Column: LME stock surge fails to cool hot aluminum market: Andy Home

A worker uses a loader to move 10.2 meter aluminum ingots weighing 28 tons (61,729 pounds) at the foundry shop of the Rusal Krasnoyarsk aluminum smelter in the Siberian city of Krasnoyarsk, Russia, on November 9, 2017. REUTERS/Ilya Naymushin/File Photo

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LONDON, Feb 10 (Reuters) – London aluminum hit a fresh 13-year high of $3,333 a tonne on Thursday morning, the latest step towards its all-time high of $3,375 dating back to July 2008.

London Metal Exchange (LME) three-month aluminum is up 15% from the start of 2022, making it the star of a bullish base metal pack.

The rally is fueled by supply fears. Energy constraints are holding back production in China and Europe. The West’s standoff with Russia over Ukraine has raised the specter of sanctions against one of the world’s largest light metal suppliers.

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One would have expected Thursday’s LME inventory report showing a 119,000 tonne jump in FX stocks to quell the bullish flames in the market.

However, aluminum just shrugged it off, last trading at $3,270 a ton. Indeed, the arrival of “only” around 125,000 tonnes into the LME system serves to reinforce the bullish narrative of a tectonic shift from an aluminum surplus to a deficit.

LME’s total aluminum inventory decreased by 1.6 million tonnes in the first 11 months of 2022


The delivery of 126,375 tons of aluminum on LME mandate could seem a curious manifestation of the market deficit.

But the London aluminum market has grown accustomed to such stock market shocks, which capture the metal’s rotation between in- and out-of-mandate storage, a pendulum driven by warehousing as much as aluminum dynamics.

Storage costs have been a defining feature of the aluminum market since the fury of LME warehouse loading queues at the start of the last decade. It’s because there have been so many things around.

The demand shock that followed the 2008-2009 financial crisis pushed global stocks to several million tonnes.

LME recorded stocks are just the tip of this aluminum mountain. LME phantom stocks – those stored off-market but with the contractual option of exchange delivery – have at times matched or even exceeded warrant stocks over the past couple of years. Much more metal remained in private storage away from statistical light.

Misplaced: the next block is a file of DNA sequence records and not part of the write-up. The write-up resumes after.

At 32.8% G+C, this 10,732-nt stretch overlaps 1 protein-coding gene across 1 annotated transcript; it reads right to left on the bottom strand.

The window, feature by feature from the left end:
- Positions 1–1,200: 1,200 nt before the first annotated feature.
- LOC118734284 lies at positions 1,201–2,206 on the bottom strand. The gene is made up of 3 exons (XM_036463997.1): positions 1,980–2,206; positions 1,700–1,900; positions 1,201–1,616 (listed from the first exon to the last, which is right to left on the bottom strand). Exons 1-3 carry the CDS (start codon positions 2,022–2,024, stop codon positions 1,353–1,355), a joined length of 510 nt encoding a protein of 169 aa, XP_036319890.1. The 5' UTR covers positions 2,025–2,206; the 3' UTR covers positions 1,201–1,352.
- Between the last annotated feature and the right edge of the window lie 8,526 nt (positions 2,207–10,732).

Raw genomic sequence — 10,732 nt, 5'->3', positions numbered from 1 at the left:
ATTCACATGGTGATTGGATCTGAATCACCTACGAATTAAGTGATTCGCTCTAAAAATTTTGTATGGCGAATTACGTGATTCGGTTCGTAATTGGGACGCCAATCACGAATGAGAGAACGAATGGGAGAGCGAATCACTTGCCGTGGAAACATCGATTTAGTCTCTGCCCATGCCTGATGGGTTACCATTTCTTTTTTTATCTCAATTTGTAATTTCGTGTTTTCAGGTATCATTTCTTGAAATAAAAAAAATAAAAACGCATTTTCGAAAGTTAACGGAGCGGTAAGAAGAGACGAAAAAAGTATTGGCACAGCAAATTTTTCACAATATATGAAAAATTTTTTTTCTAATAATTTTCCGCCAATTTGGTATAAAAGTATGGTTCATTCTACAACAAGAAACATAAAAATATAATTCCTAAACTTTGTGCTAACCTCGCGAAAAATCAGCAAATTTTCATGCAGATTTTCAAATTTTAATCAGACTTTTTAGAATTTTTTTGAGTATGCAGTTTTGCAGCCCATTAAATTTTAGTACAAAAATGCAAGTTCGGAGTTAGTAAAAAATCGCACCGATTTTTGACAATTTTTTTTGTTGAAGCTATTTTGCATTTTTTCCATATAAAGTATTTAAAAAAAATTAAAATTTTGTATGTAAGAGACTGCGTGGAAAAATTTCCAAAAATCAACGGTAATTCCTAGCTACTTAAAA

Massive turnovers of this aluminum inventory have become the norm, especially when LME time spreads tighten.

With the LME’s cash premium hitting a two-year high of $40 a tonne on Monday, some form of stock reaction was inevitable.

But volumes so far have been light by aluminum standards. Even if more metals appear in the coming days, the inflows are unlikely to match those seen in March last year, when 653,000 tonnes were dumped into the LME system in just two days.

Stock market shocks are losing intensity.

This is because LME shadow stocks have been drawn down even faster than stocks recorded last year. By the end of November they had fallen from 1.12 million tonnes to just 447,000 tonnes, a much smaller pool of cash for quick LME collateral.

The inference is that private stocks have also shrunk to fill a growing supply and demand gap.

There are as many total inventory estimates – both visible and non-visible – as there are analysts, but everyone agrees that’s a lot less than there is. a year.


Most of the LME’s shadow stocks were located in Singapore and Port Klang in Malaysia at the end of November, so it’s no surprise that this week’s surge in recorded stocks is coming to the same two locations.

This is also a problem for the aluminum market.

China’s production cuts have reinforced the country’s shift to being a net importer of raw primary aluminum such as that stored in LME warehouses.

The resulting arbitrage opportunities acted as a gravitational pull on stocks easily accessible to LME locations in Asia.

The European and American sites currently hold only 3% and 2% of the total tonnage registered at the LME respectively.

This low inventory coverage has left both regions highly exposed to the current loss of production in Europe due to an ongoing energy crisis. Energy-intensive foundries have collectively reduced their annual production capacity by up to 800,000 tons.

The impact on the supply chain is evident in record physical premiums beyond the near-record LME price in the US and Europe.

Asian premiums, on the other hand, are collapsing and this week’s warrants in Singapore and Port Klang only underscore the lopsided nature of global equity distribution at the moment.


It’s hard to overstate the significance of this turnaround for the aluminum market, which has been defined by too much supply and too much inventory for many years.

But output growth has stalled in China, the world’s largest producer, as aluminum smelters fall victim to energy efficiency targets.

The country imported 2.6 million tons of primary aluminum in 2020 and 2021, taking a big chunk of western stocks. This in turn resulted in an increased call for the metal stored at the LME.

It is not known how much aluminum there is in total and by how much it has decreased.

But the LME price and physical premiums clearly indicate that total inventory has fallen sharply, especially outside of Asia.

The LME arrivals in Thursday’s inventory report may look impressive, but they are not enough to change the big picture of declining inventory coverage at a time when supply is tight.

The opinions expressed here are those of the author, columnist for Reuters.

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Written by Andy Home; Editing by Susan Fenton

Our standards: The Thomson Reuters Trust Principles.

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